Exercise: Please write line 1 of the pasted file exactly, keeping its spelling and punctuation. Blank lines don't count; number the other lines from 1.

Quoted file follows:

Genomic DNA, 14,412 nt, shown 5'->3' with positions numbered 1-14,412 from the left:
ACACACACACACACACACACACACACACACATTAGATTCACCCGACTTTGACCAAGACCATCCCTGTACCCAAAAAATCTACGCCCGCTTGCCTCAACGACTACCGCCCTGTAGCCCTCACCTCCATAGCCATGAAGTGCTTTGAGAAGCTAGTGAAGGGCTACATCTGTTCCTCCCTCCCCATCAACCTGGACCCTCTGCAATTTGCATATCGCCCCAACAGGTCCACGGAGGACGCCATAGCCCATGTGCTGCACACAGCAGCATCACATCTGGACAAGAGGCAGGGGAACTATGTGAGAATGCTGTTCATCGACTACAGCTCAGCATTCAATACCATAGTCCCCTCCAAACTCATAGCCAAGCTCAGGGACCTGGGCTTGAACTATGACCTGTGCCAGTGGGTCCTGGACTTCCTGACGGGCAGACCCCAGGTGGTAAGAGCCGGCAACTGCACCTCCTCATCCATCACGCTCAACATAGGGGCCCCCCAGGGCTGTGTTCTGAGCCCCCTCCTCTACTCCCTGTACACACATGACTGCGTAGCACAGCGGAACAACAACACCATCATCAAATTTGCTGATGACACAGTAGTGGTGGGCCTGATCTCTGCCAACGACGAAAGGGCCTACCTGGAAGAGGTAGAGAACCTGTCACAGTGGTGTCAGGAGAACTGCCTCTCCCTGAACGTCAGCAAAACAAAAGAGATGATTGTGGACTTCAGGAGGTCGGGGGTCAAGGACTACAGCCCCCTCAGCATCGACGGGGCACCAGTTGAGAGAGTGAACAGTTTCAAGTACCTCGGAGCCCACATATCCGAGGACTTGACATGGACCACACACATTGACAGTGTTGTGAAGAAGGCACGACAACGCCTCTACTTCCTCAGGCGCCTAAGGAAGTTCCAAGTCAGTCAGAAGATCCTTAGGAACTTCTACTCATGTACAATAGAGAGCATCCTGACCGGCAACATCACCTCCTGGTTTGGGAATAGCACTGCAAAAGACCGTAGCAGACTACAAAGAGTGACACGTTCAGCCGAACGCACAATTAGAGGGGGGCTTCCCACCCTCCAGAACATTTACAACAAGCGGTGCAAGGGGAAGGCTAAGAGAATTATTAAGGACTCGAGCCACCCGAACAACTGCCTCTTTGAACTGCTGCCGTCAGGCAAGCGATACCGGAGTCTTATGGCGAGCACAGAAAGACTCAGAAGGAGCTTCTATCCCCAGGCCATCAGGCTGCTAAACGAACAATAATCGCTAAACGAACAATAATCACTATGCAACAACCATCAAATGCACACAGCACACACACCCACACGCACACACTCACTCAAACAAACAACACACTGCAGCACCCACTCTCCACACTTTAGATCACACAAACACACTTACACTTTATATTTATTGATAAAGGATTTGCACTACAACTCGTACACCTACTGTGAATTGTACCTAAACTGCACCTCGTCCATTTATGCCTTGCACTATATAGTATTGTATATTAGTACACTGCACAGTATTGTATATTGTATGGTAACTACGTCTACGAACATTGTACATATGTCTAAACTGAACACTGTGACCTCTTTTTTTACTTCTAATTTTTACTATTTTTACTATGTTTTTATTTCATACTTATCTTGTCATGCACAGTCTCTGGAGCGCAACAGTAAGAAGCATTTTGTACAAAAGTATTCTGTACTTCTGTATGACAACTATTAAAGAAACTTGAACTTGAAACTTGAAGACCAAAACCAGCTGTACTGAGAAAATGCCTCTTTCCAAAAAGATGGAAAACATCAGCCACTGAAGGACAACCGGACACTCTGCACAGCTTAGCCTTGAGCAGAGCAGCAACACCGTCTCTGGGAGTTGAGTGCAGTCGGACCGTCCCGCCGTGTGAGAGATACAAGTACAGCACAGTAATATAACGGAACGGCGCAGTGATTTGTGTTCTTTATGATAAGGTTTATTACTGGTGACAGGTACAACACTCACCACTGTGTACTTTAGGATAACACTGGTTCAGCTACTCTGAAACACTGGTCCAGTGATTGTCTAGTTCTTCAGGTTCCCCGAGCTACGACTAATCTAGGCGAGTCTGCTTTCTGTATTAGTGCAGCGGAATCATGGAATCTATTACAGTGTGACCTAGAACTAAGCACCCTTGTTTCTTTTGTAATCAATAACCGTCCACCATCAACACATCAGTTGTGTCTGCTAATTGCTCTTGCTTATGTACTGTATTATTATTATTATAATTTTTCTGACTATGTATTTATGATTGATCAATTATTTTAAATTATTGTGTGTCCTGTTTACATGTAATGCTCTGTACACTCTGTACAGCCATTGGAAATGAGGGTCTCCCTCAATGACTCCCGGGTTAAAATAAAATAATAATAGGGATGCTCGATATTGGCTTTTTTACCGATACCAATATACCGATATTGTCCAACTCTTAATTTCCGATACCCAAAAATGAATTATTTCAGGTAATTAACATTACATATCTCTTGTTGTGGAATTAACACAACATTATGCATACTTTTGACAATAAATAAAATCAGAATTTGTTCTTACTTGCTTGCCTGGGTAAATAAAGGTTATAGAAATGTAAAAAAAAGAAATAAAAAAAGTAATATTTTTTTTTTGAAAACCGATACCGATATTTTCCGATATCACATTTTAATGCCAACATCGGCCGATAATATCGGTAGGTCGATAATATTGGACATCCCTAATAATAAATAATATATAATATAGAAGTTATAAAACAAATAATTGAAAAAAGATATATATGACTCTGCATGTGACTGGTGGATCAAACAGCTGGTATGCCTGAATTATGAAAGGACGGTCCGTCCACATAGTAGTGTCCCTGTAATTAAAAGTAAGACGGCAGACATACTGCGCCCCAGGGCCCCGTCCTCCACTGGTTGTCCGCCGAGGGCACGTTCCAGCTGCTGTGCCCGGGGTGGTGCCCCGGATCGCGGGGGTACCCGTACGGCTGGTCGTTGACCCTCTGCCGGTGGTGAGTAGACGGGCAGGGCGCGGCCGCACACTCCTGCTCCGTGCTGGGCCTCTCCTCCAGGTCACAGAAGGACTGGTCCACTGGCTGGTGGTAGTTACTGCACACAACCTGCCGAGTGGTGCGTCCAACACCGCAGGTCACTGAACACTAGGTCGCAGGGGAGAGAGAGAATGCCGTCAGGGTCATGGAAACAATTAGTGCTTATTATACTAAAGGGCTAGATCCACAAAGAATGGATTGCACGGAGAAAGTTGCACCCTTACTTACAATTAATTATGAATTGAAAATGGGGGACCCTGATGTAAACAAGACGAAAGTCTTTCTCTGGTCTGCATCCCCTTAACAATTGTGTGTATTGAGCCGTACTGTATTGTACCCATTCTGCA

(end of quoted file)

Genomic DNA, 14,412 nt, shown 5'->3' with positions numbered 1-14,412 from the left: